Gorana Grgic is a PhD candidate and Teaching Fellow at the Department of Government and International Relations, University of Sydney.

For a former US Senator who said he opposed dumb wars, President Barack Obama's recent efforts to mobilise support for a military intervention which would have only modest positive effects, at best (and calamitous ones, at worst), are hard to comprehend.

One of the most striking facets of the Obama Administration's response to the Syrian regime's alleged use of chemical weapons against its own people is the ad hoc nature of the proposed course(s) of action. Unless this really is the strategy (one which escapes the understanding of many analysts), it appears the White House has made a series of diplomatic blunders over the past couple of weeks.

For one thing, because Obama could not count on support from the UN Security Council or even America’s closest ally, it looked like the Syria strike would be another act of the 'imperial presidency'. So it came as something of a surprise that he eventually decided to seek congressional authorisation for the plan to take military action against al-Assad's regime. Some have seen this as a strategic move by Obama. By throwing the ball into Congress' court, potential inaction would make the legislature the instant culprit.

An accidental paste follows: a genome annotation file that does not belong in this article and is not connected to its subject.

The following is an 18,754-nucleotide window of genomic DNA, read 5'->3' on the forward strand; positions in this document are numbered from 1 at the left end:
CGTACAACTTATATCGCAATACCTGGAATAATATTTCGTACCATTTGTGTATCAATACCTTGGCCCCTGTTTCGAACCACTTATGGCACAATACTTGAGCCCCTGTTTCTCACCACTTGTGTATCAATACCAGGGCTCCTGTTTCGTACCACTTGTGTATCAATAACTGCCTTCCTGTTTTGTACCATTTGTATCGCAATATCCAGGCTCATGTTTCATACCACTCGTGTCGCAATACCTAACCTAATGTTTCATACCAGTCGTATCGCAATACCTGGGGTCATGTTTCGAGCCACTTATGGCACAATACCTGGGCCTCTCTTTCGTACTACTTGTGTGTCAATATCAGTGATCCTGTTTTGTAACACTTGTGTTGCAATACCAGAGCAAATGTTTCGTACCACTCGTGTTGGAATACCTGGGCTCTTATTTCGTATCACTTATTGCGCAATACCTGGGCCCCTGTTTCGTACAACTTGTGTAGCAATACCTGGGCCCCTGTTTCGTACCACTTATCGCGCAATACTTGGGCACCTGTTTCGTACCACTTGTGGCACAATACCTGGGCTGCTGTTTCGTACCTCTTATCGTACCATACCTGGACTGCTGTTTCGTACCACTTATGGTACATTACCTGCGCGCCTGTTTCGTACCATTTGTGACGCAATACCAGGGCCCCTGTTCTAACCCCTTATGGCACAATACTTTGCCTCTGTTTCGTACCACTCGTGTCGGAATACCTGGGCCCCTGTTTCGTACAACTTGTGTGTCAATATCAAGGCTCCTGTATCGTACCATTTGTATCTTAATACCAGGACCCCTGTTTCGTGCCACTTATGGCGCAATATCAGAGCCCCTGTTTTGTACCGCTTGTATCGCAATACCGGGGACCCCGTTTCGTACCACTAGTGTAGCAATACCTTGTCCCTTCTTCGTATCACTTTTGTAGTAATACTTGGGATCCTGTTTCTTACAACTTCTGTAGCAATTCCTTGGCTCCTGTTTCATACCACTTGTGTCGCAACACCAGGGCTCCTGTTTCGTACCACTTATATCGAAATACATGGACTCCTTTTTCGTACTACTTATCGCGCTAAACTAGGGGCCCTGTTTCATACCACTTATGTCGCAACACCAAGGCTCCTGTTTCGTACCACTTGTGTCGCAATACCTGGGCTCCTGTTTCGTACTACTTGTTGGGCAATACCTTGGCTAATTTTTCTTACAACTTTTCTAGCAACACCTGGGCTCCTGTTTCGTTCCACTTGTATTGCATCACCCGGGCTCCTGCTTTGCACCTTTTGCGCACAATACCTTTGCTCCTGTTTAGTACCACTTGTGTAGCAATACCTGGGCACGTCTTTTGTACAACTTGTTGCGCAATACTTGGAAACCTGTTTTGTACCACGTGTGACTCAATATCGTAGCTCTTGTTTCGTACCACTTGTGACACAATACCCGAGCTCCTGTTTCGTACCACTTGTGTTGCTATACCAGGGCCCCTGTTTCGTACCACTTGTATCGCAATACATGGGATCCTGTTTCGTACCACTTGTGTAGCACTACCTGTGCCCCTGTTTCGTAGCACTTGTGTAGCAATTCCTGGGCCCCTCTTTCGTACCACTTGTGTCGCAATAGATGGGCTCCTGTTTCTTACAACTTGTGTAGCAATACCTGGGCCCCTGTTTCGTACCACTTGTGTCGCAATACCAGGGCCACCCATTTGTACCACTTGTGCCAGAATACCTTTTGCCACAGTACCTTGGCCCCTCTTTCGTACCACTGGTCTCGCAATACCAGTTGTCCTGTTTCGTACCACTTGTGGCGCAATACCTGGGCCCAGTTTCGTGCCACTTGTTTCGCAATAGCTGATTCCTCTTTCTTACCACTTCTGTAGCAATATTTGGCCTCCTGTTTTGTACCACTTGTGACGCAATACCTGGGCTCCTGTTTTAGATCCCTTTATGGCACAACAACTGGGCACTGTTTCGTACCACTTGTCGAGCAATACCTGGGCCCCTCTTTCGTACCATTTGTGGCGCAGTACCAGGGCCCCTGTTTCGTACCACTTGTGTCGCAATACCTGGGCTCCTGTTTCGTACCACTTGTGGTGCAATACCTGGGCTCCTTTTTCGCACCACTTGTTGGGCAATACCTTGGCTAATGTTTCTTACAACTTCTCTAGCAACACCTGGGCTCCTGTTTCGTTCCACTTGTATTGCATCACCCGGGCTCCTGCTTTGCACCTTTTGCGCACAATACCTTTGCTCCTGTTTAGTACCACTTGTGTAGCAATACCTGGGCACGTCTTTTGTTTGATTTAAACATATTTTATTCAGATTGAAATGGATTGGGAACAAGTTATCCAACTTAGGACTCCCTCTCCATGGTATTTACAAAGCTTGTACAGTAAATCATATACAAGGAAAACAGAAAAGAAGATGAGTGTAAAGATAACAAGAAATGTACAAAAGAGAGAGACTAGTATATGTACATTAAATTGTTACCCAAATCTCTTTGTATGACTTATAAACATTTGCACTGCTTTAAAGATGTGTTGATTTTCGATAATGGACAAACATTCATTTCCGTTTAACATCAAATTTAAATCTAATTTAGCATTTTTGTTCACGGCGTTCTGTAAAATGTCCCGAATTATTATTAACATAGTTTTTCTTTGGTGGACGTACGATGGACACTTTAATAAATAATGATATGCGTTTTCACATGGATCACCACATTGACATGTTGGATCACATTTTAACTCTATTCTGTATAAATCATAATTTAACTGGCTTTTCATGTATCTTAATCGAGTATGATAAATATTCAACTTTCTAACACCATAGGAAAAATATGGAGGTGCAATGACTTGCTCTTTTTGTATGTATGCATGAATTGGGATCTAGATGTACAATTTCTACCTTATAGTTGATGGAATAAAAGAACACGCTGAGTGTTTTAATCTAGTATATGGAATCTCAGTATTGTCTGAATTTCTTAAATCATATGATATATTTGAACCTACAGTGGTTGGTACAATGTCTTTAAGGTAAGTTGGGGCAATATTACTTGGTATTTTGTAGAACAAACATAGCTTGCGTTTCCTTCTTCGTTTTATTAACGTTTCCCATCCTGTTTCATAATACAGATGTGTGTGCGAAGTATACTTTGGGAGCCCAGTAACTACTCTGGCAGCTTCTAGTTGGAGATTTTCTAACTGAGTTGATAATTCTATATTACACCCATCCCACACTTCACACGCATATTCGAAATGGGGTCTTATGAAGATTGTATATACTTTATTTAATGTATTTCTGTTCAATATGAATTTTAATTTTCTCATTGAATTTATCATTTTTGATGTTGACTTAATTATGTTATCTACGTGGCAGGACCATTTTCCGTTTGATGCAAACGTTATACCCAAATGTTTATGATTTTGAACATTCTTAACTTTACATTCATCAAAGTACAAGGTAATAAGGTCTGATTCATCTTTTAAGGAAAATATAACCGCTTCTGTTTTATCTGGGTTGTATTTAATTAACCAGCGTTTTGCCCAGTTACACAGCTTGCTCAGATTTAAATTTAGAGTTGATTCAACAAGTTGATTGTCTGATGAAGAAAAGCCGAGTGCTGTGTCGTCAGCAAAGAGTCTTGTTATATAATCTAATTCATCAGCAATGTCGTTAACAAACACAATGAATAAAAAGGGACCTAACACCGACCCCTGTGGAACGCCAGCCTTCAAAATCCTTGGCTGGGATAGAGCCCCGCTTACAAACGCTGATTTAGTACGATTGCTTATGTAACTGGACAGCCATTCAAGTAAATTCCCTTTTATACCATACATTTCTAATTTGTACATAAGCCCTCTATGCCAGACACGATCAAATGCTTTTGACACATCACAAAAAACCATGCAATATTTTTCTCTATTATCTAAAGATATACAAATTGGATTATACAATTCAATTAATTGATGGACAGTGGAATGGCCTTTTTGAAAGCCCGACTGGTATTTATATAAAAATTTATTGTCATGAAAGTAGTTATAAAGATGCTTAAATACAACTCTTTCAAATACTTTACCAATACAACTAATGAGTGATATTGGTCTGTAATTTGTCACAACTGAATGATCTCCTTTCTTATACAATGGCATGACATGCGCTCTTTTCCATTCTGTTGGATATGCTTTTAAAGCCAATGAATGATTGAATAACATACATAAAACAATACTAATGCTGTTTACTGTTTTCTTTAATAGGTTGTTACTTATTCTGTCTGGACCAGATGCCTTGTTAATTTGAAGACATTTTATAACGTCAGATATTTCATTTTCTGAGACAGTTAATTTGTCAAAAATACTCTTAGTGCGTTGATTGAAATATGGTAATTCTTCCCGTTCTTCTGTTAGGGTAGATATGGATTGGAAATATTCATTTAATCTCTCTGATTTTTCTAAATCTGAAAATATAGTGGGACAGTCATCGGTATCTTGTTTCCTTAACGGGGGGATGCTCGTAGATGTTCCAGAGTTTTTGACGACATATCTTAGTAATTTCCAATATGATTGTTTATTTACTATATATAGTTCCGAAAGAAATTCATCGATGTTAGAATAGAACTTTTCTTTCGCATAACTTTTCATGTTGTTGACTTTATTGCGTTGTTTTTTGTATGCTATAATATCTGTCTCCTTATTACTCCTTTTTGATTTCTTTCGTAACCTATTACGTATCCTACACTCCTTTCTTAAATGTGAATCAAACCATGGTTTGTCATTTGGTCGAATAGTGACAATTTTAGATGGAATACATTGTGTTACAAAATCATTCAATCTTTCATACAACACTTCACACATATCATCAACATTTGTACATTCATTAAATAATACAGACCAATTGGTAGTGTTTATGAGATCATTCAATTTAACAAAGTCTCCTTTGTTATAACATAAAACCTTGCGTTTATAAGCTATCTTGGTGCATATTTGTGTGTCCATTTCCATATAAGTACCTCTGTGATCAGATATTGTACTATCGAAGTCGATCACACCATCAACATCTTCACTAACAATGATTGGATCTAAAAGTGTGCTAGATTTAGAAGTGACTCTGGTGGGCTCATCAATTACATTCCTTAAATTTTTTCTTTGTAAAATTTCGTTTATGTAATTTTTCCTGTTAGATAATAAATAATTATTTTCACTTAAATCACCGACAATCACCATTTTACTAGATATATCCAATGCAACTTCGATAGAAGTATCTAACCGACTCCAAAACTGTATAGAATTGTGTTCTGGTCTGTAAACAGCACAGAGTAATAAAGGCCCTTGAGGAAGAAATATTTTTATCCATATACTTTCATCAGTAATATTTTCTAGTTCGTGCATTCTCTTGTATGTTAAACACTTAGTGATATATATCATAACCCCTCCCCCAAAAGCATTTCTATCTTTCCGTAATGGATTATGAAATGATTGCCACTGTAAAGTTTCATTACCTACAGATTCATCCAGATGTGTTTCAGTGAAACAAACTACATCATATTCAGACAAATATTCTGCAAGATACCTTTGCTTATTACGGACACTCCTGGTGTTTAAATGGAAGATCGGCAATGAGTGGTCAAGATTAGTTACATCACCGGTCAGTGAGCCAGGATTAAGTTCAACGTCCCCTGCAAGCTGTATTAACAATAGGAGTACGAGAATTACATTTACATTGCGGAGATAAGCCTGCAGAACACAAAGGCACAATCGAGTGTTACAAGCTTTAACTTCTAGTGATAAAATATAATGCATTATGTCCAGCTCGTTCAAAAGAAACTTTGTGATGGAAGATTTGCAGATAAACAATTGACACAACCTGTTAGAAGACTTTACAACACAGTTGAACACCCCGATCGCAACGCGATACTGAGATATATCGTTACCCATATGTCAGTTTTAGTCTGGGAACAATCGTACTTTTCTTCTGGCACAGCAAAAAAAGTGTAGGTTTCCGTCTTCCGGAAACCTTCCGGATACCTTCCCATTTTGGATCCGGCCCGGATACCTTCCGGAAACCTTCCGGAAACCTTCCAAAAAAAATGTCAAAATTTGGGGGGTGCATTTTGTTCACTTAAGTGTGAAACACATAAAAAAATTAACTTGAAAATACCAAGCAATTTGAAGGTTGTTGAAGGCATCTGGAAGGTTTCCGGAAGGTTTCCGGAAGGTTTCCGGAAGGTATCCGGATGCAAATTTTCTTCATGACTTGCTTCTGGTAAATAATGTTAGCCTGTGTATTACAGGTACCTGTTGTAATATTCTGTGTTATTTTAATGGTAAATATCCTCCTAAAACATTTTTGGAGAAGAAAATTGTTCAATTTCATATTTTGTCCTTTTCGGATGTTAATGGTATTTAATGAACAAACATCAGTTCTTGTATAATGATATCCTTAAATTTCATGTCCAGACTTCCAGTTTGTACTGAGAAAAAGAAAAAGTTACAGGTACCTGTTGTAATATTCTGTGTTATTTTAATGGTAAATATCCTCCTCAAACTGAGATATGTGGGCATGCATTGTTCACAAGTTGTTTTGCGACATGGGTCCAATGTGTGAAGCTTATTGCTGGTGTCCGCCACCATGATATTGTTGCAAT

The problem with the dichotomous response of either bombing or backing away has been widely criticised as simply a poor use of the available diplomatic solutions. Which is where the off the cuff remark made by the US Secretary of State John Kerry comes into play. How is it possible that in the past year, ever since the unfortunate 'red line' strategy emerged, there was no attempt to make surrendering the chemical weapons one of the key points of negotiation?

However, what seemed a plausible alternative was quickly dismissed by the White House as hypothetical policy since, it was argued, Syria would not cooperate anyway. But in another turn of events, in a nationally televised speech President Obama has just committed to seeking diplomatic solution with the P5 members of the UN Security Council in order to seize Assad's chemical weapons. He thus asked for postponement of congressional vote on the use of force, though he did not rule out military action should diplomacy fail.

This confusion has left the Obama Administration in a position where all the options are damnable. The hawks will interpret the return to multilateral diplomacy as weak, and if it fails, the doves will again object to military action.

On the other hand, the US commitment to approaching the negotiating table could, at least in the short run, be interpreted as a win for the Syrian regime, which has temporarily averted a military strike. It could also be seen as an even greater win for Syria's patron Russia, since it managed to elicit a policy change from what was initially the US Secretary of State's verbal slip-up.

While there is no doubt that the heuristic nature of US approach to Syrian crisis might have yielded some unintended positive consequences, one can only hope that the White House proceeds with a clearer strategy in the weeks to come. Otherwise, we are bound to see more surprises.

Photo by Flickr user gonzales2010.